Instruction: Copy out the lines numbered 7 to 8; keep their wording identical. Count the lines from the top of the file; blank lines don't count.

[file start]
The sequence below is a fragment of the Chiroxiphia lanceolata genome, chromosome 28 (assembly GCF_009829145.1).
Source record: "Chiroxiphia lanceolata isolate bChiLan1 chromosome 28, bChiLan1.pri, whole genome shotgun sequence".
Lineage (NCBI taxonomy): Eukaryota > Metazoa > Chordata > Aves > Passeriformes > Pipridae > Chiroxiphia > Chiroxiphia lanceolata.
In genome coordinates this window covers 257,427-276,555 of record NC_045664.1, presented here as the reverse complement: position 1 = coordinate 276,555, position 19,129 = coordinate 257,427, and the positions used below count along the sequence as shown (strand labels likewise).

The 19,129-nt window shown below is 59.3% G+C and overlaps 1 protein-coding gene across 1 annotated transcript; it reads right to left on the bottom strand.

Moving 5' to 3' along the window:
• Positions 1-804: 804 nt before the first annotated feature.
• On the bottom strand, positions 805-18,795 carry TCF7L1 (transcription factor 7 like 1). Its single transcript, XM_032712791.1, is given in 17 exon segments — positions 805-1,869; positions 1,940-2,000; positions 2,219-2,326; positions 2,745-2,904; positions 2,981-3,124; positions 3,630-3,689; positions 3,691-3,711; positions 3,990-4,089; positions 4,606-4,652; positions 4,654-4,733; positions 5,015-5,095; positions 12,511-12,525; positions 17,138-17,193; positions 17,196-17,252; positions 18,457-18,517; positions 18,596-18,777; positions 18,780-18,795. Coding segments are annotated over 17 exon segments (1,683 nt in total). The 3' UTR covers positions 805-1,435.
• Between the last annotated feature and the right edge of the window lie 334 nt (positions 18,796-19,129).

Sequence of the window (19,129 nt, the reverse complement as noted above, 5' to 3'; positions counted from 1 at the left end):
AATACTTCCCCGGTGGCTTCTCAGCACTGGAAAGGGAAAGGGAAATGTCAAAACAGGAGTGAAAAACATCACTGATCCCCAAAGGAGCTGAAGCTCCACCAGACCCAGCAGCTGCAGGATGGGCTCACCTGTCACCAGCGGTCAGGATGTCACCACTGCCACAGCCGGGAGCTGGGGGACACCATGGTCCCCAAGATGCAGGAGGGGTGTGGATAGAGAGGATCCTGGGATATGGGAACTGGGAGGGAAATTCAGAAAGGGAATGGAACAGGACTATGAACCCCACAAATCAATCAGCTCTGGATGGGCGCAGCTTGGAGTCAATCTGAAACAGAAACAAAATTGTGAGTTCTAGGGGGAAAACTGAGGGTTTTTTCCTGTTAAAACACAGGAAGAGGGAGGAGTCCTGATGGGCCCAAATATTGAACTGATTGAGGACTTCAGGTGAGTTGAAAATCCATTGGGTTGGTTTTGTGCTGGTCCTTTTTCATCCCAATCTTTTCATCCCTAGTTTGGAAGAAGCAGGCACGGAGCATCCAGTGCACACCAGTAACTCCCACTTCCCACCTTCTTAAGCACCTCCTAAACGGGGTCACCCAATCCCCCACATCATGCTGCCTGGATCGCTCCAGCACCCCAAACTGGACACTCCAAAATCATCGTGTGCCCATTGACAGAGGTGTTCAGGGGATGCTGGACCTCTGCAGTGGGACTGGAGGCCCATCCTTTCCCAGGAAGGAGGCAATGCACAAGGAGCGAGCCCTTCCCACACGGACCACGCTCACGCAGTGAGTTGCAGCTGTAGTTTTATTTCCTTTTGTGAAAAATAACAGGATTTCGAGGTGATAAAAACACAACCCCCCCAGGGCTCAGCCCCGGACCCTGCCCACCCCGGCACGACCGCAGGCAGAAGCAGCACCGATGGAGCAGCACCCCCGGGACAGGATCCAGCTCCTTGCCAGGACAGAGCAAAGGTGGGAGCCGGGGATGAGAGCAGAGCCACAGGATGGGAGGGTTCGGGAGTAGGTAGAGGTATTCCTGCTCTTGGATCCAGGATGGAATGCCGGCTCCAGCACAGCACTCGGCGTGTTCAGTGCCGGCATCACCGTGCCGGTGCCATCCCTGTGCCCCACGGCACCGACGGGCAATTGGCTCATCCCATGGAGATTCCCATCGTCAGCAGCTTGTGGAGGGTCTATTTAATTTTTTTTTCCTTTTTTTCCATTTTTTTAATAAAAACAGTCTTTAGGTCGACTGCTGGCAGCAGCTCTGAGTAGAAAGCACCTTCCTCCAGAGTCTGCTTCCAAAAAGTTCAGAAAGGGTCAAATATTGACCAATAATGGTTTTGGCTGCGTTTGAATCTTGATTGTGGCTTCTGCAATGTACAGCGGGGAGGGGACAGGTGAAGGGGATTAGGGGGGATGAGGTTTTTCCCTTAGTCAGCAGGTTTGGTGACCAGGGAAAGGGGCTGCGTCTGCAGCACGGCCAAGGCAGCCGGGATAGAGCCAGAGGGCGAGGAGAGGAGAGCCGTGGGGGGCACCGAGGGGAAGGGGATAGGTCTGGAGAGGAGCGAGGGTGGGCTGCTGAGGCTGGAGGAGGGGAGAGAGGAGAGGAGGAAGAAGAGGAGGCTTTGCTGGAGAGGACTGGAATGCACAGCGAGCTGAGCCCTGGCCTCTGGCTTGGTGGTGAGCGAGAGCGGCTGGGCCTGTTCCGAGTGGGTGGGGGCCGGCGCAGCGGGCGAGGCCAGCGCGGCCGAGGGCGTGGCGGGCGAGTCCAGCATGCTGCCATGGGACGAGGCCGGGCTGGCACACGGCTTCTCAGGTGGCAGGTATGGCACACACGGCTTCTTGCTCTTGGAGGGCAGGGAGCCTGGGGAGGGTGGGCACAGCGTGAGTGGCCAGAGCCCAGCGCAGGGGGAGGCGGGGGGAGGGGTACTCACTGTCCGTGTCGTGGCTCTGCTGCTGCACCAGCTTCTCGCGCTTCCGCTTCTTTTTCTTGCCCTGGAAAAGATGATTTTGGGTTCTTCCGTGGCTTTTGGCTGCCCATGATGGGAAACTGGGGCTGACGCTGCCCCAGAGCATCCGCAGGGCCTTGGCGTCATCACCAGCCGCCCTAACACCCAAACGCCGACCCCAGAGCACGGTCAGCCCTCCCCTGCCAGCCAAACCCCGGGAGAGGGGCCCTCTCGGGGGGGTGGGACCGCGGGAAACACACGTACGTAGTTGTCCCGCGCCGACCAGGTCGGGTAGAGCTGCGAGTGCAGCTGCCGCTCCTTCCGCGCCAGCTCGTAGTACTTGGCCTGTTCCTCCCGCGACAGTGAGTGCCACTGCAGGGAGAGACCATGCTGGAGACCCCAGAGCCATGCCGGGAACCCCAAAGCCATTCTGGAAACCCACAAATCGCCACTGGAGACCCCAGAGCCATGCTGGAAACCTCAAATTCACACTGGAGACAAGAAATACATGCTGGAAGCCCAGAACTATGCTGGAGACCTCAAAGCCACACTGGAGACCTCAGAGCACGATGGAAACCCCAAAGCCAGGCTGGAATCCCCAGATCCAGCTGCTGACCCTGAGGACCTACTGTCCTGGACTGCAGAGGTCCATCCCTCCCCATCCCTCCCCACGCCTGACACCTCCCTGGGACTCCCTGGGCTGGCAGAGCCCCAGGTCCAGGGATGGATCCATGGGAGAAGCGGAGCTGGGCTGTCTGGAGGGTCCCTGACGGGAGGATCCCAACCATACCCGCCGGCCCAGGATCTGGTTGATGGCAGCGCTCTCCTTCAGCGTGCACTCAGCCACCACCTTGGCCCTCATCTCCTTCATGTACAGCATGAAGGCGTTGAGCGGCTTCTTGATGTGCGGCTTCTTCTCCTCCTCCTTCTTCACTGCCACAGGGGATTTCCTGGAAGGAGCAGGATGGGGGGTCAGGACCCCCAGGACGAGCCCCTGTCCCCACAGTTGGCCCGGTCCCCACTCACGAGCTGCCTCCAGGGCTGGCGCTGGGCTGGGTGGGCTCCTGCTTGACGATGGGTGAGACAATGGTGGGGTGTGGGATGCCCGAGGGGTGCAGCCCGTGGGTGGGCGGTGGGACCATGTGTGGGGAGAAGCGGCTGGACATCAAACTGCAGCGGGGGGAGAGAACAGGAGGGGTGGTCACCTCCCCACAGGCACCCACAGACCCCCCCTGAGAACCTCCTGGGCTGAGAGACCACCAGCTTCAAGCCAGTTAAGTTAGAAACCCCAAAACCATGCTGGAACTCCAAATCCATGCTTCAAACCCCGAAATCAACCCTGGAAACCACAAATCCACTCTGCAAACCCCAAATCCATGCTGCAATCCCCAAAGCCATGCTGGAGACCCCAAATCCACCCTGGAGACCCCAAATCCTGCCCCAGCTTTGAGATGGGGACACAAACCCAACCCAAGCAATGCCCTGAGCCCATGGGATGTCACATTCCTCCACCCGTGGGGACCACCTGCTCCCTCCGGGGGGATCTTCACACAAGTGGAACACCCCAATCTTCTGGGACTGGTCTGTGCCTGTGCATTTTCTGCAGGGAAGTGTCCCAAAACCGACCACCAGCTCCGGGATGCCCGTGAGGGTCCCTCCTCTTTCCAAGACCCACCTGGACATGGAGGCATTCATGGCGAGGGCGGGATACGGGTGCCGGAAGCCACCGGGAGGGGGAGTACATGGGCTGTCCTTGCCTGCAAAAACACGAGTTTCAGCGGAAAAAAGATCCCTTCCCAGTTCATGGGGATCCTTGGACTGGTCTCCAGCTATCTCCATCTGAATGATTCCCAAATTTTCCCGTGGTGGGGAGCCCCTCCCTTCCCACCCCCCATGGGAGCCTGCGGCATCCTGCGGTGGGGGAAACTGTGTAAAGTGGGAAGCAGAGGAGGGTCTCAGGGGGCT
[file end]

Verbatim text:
• Positions 1-804: 804 nt before the first annotated feature.
• On the bottom strand, positions 805-18,795 carry TCF7L1 (transcription factor 7 like 1). Its single transcript, XM_032712791.1, is given in 17 exon segments — positions 805-1,869; positions 1,940-2,000; positions 2,219-2,326; positions 2,745-2,904; positions 2,981-3,124; positions 3,630-3,689; positions 3,691-3,711; positions 3,990-4,089; positions 4,606-4,652; positions 4,654-4,733; positions 5,015-5,095; positions 12,511-12,525; positions 17,138-17,193; positions 17,196-17,252; positions 18,457-18,517; positions 18,596-18,777; positions 18,780-18,795. Coding segments are annotated over 17 exon segments (1,683 nt in total). The 3' UTR covers positions 805-1,435.